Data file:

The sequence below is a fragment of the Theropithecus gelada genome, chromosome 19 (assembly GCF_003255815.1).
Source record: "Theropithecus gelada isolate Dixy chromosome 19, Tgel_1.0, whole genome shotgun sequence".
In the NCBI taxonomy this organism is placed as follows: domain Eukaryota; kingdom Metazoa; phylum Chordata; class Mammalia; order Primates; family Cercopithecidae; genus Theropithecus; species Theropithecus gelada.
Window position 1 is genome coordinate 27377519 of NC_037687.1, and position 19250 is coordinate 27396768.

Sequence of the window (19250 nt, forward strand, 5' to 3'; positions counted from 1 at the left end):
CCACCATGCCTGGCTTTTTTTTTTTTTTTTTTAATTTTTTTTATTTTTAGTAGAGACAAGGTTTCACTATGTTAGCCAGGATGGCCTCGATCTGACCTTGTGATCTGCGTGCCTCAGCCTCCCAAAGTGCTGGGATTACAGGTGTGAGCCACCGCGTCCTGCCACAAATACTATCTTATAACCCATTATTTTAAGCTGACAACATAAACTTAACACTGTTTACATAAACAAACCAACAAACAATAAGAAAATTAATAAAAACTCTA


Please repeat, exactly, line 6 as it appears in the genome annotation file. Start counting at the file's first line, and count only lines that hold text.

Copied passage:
CCACCATGCCTGGCTTTTTTTTTTTTTTTTTTAATTTTTTTTATTTTTAGTAGAGACAAGGTTTCACTATGTTAGCCAGGATGGCCTCGATCTGACCTTGTGATCTGCGTGCCTCAGCCTCCCAAAGTGCTGGGATTACAGGTGTGAGCCACCGCGTCCTGCCACAAATACTATCTTATAACCCATTATTTTAAGCTGACAACATAAACTTAACACTGTTTACATAAACAAACCAACAAACAATAAGAAAATTAATAAAAACTCTA